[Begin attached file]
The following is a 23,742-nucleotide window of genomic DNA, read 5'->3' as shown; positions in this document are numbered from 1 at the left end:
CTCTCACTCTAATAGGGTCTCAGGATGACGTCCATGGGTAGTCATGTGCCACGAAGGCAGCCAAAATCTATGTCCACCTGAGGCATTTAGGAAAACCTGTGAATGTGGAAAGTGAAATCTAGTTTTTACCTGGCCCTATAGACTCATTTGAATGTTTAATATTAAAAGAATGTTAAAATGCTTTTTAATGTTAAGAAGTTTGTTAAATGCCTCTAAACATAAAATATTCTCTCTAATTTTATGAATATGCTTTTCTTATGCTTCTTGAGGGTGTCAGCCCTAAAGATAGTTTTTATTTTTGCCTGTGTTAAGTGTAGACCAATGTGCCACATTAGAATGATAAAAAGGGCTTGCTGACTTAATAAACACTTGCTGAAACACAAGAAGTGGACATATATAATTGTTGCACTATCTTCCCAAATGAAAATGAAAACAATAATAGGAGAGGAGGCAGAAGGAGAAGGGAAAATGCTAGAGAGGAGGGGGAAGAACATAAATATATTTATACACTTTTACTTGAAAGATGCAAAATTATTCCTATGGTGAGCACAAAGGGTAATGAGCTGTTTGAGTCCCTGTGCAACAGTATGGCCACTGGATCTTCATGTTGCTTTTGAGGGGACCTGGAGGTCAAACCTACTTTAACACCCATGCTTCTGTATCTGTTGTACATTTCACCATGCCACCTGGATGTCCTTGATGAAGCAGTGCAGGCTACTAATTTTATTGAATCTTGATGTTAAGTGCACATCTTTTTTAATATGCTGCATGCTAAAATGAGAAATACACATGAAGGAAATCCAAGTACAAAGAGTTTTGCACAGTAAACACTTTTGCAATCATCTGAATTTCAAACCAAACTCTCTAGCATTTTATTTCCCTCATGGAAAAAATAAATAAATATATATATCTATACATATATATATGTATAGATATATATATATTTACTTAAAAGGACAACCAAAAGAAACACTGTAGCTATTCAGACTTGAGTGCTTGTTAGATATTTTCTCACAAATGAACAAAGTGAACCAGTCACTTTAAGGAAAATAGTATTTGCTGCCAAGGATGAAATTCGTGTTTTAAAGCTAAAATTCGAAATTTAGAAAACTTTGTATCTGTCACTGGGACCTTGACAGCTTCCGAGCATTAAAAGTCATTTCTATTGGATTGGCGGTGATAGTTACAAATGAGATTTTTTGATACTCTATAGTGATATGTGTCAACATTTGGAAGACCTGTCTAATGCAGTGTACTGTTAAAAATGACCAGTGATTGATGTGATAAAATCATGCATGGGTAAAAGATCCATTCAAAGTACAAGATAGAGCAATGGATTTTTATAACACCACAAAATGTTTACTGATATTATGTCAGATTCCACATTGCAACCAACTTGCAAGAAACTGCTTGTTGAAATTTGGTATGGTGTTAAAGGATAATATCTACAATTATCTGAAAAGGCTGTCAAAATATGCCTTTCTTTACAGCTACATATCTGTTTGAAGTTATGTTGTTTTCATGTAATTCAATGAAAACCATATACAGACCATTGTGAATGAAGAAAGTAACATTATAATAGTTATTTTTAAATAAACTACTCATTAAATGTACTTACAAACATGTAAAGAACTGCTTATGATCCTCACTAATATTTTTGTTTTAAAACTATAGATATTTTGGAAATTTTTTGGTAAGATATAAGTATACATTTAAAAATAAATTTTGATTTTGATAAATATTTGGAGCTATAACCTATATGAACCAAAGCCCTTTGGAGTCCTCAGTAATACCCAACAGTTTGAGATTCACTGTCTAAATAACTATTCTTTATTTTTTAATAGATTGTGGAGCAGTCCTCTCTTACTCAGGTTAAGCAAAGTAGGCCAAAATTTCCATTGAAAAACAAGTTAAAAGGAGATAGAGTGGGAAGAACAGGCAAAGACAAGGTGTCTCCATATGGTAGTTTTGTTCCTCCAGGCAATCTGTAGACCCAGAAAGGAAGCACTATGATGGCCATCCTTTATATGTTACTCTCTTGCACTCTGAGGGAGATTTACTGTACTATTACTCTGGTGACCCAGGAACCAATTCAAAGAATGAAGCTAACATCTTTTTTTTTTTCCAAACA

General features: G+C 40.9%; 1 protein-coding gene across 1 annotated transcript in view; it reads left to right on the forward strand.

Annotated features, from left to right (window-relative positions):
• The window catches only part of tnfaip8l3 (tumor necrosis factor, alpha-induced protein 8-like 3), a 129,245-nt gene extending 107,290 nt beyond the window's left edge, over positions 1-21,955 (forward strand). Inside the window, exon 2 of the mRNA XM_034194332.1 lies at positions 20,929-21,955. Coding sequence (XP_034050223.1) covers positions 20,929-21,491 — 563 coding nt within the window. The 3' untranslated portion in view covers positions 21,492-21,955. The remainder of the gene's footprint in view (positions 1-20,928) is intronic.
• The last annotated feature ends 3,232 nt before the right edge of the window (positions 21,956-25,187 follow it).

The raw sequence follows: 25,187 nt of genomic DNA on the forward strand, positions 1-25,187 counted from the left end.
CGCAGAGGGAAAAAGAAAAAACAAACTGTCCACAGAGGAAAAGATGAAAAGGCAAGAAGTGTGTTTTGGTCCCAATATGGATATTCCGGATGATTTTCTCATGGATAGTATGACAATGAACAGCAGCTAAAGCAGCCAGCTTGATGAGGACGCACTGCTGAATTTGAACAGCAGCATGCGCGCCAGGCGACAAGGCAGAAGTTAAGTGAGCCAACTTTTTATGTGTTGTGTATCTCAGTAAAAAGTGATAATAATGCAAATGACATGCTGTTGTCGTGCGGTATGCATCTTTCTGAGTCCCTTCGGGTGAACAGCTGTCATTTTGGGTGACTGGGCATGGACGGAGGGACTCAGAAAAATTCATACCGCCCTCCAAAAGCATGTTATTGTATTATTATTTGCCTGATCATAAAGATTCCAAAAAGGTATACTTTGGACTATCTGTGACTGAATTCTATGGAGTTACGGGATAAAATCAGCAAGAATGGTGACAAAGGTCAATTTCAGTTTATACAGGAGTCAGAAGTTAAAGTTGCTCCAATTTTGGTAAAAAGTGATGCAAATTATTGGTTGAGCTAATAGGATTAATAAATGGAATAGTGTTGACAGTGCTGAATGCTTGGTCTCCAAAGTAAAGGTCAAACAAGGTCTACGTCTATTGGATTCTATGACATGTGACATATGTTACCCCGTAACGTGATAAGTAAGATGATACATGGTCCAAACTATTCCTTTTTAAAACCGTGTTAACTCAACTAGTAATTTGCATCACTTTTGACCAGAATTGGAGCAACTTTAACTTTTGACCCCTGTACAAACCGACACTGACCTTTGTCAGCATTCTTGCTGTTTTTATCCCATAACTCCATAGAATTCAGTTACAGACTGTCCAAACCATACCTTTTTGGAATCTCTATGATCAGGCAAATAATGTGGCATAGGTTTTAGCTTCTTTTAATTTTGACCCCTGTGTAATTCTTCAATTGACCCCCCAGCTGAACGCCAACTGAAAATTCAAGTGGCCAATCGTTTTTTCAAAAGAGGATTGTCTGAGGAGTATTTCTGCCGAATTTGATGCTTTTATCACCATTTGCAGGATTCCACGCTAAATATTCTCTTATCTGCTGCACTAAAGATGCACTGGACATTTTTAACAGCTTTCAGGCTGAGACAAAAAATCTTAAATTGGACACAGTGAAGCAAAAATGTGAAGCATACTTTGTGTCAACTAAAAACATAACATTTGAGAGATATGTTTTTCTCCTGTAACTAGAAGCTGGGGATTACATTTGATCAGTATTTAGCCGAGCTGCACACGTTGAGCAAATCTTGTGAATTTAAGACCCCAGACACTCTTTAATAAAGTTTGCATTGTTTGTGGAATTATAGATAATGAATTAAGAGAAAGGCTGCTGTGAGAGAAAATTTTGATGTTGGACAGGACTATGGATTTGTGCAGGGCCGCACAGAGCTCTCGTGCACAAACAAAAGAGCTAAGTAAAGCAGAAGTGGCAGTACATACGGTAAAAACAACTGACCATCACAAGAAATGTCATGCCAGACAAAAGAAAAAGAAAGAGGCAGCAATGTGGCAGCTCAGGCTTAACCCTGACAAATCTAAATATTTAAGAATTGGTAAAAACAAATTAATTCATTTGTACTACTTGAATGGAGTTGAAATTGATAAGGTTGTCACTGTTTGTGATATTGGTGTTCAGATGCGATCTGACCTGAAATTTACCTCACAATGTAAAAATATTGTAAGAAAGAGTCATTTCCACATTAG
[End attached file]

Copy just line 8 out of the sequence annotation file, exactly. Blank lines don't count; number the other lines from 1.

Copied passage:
CGCAGAGGGAAAAAGAAAAAACAAACTGTCCACAGAGGAAAAGATGAAAAGGCAAGAAGTGTGTTTTGGTCCCAATATGGATATTCCGGATGATTTTCTCATGGATAGTATGACAATGAACAGCAGCTAAAGCAGCCAGCTTGATGAGGACGCACTGCTGAATTTGAACAGCAGCATGCGCGCCAGGCGACAAGGCAGAAGTTAAGTGAGCCAACTTTTTATGTGTTGTGTATCTCAGTAAAAAGTGATAATAATGCAAATGACATGCTGTTGTCGTGCGGTATGCATCTTTCTGAGTCCCTTCGGGTGAACAGCTGTCATTTTGGGTGACTGGGCATGGACGGAGGGACTCAGAAAAATTCATACCGCCCTCCAAAAGCATGTTATTGTATTATTATTTGCCTGATCATAAAGATTCCAAAAAGGTATACTTTGGACTATCTGTGACTGAATTCTATGGAGTTACGGGATAAAATCAGCAAGAATGGTGACAAAGGTCAATTTCAGTTTATACAGGAGTCAGAAGTTAAAGTTGCTCCAATTTTGGTAAAAAGTGATGCAAATTATTGGTTGAGCTAATAGGATTAATAAATGGAATAGTGTTGACAGTGCTGAATGCTTGGTCTCCAAAGTAAAGGTCAAACAAGGTCTACGTCTATTGGATTCTATGACATGTGACATATGTTACCCCGTAACGTGATAAGTAAGATGATACATGGTCCAAACTATTCCTTTTTAAAACCGTGTTAACTCAACTAGTAATTTGCATCACTTTTGACCAGAATTGGAGCAACTTTAACTTTTGACCCCTGTACAAACCGACACTGACCTTTGTCAGCATTCTTGCTGTTTTTATCCCATAACTCCATAGAATTCAGTTACAGACTGTCCAAACCATACCTTTTTGGAATCTCTATGATCAGGCAAATAATGTGGCATAGGTTTTAGCTTCTTTTAATTTTGACCCCTGTGTAATTCTTCAATTGACCCCCCAGCTGAACGCCAACTGAAAATTCAAGTGGCCAATCGTTTTTTCAAAAGAGGATTGTCTGAGGAGTATTTCTGCCGAATTTGATGCTTTTATCACCATTTGCAGGATTCCACGCTAAATATTCTCTTATCTGCTGCACTAAAGATGCACTGGACATTTTTAACAGCTTTCAGGCTGAGACAAAAAATCTTAAATTGGACACAGTGAAGCAAAAATGTGAAGCATACTTTGTGTCAACTAAAAACATAACATTTGAGAGATATGTTTTTCTCCTGTAACTAGAAGCTGGGGATTACATTTGATCAGTATTTAGCCGAGCTGCACACGTTGAGCAAATCTTGTGAATTTAAGACCCCAGACACTCTTTAATAAAGTTTGCATTGTTTGTGGAATTATAGATAATGAATTAAGAGAAAGGCTGCTGTGAGAGAAAATTTTGATGTTGGACAGGACTATGGATTTGTGCAGGGCCGCACAGAGCTCTCGTGCACAAACAAAAGAGCTAAGTAAAGCAGAAGTGGCAGTACATACGGTAAAAACAACTGACCATCACAAGAAATGTCATGCCAGACAAAAGAAAAAGAAAGAGGCAGCAATGTGGCAGCTCAGGCTTAACCCTGACAAATCTAAATATTTAAGAATTGGTAAAAACAAATTAATTCATTTGTACTACTTGAATGGAGTTGAAATTGATAAGGTTGTCACTGTTTGTGATATTGGTGTTCAGATGCGATCTGACCTGAAATTTACCTCACAATGTAAAAATATTGTAAGAAAGAGTCATTTCCACATTAG